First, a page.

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Re: [grad-dc] Ideas for contributing to Open-source projects

From: John S.
Sent on: Sunday, March 11, 2012 9:09 AM
There is a monthly Clojure hackathon where a group of us help out on open source project in Clojure.  Have a look at the London Clojurians google group for details.

http://groups.google.com/group/london-clojurians

If you just want to try out Clojure first, then come along to the monthly Clojure coding dojo - its perfect for people just starting out to be able to learn from other people who may be a few chapters ahead in the book.  The Clojure dojo is a friendly group and we split up into teams of 3-5 people, so you are supported by your team through the evening.

Catch the clojure dojo every last Tuesday at the Thoughtworks office in High Holborn - details also on the London Clojurians google group

Please feel free to sign up to the google group and ask us questions about this exciting and fun language on the Java Virtual Machine.

Thank you
| About | Blog @JR0cket | Google+ | LinkedIn |


On 11 March[masked]:18, Adam Markham <[address removed]> wrote:
Hi Dan,

Was going through my inbox and found this message you sent to the GDC list. 

Have you considered learning a new language (released in last few years) to get into open-source development more easily? I'd imagine Java projects are pretty saturated now with contributors as almost everyone knows Java but not everyone knows new non-mainstream languages. I recently learned Clojure and was sifting through a few open source libraries to use in my project and lost of them were looking for new features to be added, similar to TODO in the code. You get a bit of a bonus learning a new language in the process.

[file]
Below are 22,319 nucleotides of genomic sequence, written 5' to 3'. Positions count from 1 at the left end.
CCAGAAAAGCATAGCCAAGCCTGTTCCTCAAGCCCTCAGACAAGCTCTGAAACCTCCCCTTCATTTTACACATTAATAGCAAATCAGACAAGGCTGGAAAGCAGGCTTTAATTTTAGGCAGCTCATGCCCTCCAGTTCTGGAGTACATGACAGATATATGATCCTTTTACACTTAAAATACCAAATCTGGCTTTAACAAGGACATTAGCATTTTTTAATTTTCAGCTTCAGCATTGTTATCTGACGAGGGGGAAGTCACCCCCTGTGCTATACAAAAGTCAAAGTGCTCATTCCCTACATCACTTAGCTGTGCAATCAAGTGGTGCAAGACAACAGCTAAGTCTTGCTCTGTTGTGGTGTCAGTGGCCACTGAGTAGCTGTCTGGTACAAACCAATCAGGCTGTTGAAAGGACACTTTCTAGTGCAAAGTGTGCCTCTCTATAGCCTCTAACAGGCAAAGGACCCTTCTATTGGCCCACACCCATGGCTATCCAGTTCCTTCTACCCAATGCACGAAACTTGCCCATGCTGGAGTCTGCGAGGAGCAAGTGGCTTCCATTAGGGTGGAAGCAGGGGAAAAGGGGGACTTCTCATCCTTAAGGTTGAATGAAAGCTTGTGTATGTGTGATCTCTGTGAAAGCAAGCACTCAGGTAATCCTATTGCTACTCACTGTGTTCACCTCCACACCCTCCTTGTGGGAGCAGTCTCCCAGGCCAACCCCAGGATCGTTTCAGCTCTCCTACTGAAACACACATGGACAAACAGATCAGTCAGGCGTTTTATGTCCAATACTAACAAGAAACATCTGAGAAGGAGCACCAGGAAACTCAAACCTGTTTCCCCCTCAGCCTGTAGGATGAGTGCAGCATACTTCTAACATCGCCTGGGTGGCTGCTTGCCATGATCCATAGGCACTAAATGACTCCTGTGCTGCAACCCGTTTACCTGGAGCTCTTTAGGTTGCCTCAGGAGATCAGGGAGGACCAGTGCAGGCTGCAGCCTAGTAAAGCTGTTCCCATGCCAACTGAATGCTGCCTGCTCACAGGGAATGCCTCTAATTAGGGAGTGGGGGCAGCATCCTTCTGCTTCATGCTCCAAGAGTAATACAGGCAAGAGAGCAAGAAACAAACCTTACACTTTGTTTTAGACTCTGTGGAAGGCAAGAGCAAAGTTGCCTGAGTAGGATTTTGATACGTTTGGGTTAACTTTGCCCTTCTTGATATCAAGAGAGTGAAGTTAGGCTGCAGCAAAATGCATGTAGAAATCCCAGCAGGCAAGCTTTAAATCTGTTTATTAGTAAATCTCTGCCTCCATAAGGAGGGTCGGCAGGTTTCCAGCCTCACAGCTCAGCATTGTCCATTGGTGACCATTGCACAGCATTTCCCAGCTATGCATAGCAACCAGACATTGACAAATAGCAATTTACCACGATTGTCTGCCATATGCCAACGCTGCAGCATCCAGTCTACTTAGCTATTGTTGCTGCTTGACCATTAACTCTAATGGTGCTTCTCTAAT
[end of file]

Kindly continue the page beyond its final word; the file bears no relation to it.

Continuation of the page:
Just a thought. 

Hope this helps,

Adam

On Sat, Mar 3, 2012 at 7:12 PM, Daniel Lemon <[address removed]> wrote:
Hey guys,

After checking up on Hacker News today, I saw an interesting post at the top:

How to contribute to an open source project: look for TODOs in code

What other ways can a developer "get started" with open-source? I know we've covered a majority in our "Open-Source Start-up" events but are there any other "obscure" ways that we may not have thought about before?



Dan

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